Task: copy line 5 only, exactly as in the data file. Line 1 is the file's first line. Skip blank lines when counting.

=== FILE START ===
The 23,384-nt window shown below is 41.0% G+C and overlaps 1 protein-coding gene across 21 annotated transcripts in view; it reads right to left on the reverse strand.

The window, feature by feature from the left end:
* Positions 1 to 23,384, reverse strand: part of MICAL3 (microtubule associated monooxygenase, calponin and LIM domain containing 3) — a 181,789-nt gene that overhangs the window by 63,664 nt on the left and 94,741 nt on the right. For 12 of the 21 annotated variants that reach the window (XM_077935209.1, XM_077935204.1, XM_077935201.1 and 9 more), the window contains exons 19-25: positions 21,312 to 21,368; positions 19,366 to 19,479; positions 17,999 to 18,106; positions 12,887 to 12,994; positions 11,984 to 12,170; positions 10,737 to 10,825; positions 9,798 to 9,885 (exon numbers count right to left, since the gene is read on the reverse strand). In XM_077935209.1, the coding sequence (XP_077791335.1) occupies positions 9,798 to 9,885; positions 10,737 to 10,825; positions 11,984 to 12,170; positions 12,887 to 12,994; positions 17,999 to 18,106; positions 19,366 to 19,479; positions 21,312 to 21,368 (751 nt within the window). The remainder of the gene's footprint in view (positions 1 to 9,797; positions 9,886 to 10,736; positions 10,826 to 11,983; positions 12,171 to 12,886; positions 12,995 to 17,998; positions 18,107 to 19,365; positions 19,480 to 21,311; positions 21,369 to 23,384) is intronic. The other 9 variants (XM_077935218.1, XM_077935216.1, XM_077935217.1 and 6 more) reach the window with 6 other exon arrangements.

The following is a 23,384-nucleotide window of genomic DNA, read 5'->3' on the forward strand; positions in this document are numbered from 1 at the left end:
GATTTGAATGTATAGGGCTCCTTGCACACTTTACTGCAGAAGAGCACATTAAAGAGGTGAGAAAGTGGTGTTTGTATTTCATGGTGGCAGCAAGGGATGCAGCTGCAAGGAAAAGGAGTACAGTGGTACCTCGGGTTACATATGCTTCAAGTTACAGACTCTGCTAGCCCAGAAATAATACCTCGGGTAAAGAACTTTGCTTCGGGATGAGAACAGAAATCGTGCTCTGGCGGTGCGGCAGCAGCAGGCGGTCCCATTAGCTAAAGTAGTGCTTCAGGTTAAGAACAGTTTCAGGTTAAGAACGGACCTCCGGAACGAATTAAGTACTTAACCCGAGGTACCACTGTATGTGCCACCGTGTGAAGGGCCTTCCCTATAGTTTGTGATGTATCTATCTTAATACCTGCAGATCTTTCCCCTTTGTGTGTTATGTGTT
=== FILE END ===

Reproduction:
GATTTGAATGTATAGGGCTCCTTGCACACTTTACTGCAGAAGAGCACATTAAAGAGGTGAGAAAGTGGTGTTTGTATTTCATGGTGGCAGCAAGGGATGCAGCTGCAAGGAAAAGGAGTACAGTGGTACCTCGGGTTACATATGCTTCAAGTTACAGACTCTGCTAGCCCAGAAATAATACCTCGGGTAAAGAACTTTGCTTCGGGATGAGAACAGAAATCGTGCTCTGGCGGTGCGGCAGCAGCAGGCGGTCCCATTAGCTAAAGTAGTGCTTCAGGTTAAGAACAGTTTCAGGTTAAGAACGGACCTCCGGAACGAATTAAGTACTTAACCCGAGGTACCACTGTATGTGCCACCGTGTGAAGGGCCTTCCCTATAGTTTGTGATGTATCTATCTTAATACCTGCAGATCTTTCCCCTTTGTGTGTTATGTGTT